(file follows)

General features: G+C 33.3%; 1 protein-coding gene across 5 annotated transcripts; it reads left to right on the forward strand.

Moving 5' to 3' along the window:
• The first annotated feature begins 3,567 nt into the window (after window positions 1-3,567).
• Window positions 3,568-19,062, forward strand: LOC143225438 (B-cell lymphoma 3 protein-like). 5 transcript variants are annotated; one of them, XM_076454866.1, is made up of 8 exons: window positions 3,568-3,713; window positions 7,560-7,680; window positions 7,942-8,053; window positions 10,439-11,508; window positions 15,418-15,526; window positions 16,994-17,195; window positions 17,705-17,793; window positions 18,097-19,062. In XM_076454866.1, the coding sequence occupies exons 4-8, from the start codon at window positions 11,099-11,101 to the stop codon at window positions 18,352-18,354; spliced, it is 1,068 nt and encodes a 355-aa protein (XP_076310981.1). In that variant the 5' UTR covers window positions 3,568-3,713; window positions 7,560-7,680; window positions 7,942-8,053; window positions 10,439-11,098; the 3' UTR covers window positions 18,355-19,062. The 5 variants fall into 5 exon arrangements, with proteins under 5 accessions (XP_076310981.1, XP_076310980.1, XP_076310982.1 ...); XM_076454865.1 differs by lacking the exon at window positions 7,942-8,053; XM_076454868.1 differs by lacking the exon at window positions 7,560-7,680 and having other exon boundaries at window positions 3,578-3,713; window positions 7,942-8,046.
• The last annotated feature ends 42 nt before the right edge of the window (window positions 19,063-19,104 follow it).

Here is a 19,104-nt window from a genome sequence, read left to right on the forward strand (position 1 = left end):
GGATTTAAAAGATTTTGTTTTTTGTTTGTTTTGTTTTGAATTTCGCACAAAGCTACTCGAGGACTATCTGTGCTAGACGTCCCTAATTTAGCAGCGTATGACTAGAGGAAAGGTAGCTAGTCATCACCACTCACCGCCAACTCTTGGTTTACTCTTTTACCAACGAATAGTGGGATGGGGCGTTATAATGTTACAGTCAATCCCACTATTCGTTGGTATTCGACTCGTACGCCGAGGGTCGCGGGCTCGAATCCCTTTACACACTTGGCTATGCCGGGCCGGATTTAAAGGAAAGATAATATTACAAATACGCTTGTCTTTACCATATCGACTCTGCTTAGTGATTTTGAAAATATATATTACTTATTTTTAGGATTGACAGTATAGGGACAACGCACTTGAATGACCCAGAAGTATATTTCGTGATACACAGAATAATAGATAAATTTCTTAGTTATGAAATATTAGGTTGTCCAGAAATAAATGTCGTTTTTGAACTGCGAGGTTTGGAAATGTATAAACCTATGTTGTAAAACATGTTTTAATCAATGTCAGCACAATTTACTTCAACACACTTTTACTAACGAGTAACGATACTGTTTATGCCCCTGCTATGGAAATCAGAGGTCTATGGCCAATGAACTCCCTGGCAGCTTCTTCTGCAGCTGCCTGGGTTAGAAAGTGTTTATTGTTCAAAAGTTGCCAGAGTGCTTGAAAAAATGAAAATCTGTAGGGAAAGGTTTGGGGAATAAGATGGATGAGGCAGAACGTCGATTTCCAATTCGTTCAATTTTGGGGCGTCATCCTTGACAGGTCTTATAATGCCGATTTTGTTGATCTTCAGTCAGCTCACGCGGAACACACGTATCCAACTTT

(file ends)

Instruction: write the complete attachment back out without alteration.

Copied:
General features: G+C 33.3%; 1 protein-coding gene across 5 annotated transcripts; it reads left to right on the forward strand.

Moving 5' to 3' along the window:
• The first annotated feature begins 3,567 nt into the window (after window positions 1-3,567).
• Window positions 3,568-19,062, forward strand: LOC143225438 (B-cell lymphoma 3 protein-like). 5 transcript variants are annotated; one of them, XM_076454866.1, is made up of 8 exons: window positions 3,568-3,713; window positions 7,560-7,680; window positions 7,942-8,053; window positions 10,439-11,508; window positions 15,418-15,526; window positions 16,994-17,195; window positions 17,705-17,793; window positions 18,097-19,062. In XM_076454866.1, the coding sequence occupies exons 4-8, from the start codon at window positions 11,099-11,101 to the stop codon at window positions 18,352-18,354; spliced, it is 1,068 nt and encodes a 355-aa protein (XP_076310981.1). In that variant the 5' UTR covers window positions 3,568-3,713; window positions 7,560-7,680; window positions 7,942-8,053; window positions 10,439-11,098; the 3' UTR covers window positions 18,355-19,062. The 5 variants fall into 5 exon arrangements, with proteins under 5 accessions (XP_076310981.1, XP_076310980.1, XP_076310982.1 ...); XM_076454865.1 differs by lacking the exon at window positions 7,942-8,053; XM_076454868.1 differs by lacking the exon at window positions 7,560-7,680 and having other exon boundaries at window positions 3,578-3,713; window positions 7,942-8,046.
• The last annotated feature ends 42 nt before the right edge of the window (window positions 19,063-19,104 follow it).

Here is a 19,104-nt window from a genome sequence, read left to right on the forward strand (position 1 = left end):
GGATTTAAAAGATTTTGTTTTTTGTTTGTTTTGTTTTGAATTTCGCACAAAGCTACTCGAGGACTATCTGTGCTAGACGTCCCTAATTTAGCAGCGTATGACTAGAGGAAAGGTAGCTAGTCATCACCACTCACCGCCAACTCTTGGTTTACTCTTTTACCAACGAATAGTGGGATGGGGCGTTATAATGTTACAGTCAATCCCACTATTCGTTGGTATTCGACTCGTACGCCGAGGGTCGCGGGCTCGAATCCCTTTACACACTTGGCTATGCCGGGCCGGATTTAAAGGAAAGATAATATTACAAATACGCTTGTCTTTACCATATCGACTCTGCTTAGTGATTTTGAAAATATATATTACTTATTTTTAGGATTGACAGTATAGGGACAACGCACTTGAATGACCCAGAAGTATATTTCGTGATACACAGAATAATAGATAAATTTCTTAGTTATGAAATATTAGGTTGTCCAGAAATAAATGTCGTTTTTGAACTGCGAGGTTTGGAAATGTATAAACCTATGTTGTAAAACATGTTTTAATCAATGTCAGCACAATTTACTTCAACACACTTTTACTAACGAGTAACGATACTGTTTATGCCCCTGCTATGGAAATCAGAGGTCTATGGCCAATGAACTCCCTGGCAGCTTCTTCTGCAGCTGCCTGGGTTAGAAAGTGTTTATTGTTCAAAAGTTGCCAGAGTGCTTGAAAAAATGAAAATCTGTAGGGAAAGGTTTGGGGAATAAGATGGATGAGGCAGAACGTCGATTTCCAATTCGTTCAATTTTGGGGCGTCATCCTTGACAGGTCTTATAATGCCGATTTTGTTGATCTTCAGTCAGCTCACGCGGAACACACGTATCCAACTTT